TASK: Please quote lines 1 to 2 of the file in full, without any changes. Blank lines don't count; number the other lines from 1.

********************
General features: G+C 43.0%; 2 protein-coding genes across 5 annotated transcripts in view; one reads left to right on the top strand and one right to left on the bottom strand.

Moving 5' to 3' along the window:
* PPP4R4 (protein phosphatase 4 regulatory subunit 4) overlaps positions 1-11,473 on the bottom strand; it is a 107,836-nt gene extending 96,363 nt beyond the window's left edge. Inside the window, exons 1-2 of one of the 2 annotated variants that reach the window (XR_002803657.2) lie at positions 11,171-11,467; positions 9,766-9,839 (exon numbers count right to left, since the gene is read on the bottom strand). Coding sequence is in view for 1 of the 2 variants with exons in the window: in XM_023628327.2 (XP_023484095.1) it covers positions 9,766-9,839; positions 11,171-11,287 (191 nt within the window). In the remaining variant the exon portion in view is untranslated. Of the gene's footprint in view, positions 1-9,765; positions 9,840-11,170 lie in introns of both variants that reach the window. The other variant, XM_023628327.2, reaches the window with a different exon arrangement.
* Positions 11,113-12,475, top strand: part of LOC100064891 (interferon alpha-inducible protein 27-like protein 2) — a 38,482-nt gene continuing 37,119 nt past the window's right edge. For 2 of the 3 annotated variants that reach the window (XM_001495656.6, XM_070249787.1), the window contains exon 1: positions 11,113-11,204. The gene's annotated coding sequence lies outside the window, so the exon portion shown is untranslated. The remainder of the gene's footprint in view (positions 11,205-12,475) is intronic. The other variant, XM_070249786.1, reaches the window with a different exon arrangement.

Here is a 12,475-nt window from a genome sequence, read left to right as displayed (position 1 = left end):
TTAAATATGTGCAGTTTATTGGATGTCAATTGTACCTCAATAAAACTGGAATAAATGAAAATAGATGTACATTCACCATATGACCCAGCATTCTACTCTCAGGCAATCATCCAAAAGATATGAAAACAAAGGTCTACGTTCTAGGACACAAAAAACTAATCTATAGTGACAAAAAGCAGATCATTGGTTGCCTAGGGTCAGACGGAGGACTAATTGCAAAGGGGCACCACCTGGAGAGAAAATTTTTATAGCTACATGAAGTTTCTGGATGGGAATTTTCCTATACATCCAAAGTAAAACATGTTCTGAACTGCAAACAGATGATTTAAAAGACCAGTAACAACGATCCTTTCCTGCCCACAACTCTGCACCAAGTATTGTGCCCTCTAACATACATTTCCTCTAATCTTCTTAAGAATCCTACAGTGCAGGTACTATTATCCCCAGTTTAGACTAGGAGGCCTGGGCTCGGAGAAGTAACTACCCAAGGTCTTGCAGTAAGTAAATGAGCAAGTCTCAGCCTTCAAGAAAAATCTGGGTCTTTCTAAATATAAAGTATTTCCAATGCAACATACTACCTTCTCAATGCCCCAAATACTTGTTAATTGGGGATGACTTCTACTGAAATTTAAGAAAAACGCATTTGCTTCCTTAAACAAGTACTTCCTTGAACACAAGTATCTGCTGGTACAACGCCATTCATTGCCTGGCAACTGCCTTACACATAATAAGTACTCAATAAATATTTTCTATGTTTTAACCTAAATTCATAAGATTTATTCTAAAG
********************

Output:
General features: G+C 43.0%; 2 protein-coding genes across 5 annotated transcripts in view; one reads left to right on the top strand and one right to left on the bottom strand.

Moving 5' to 3' along the window: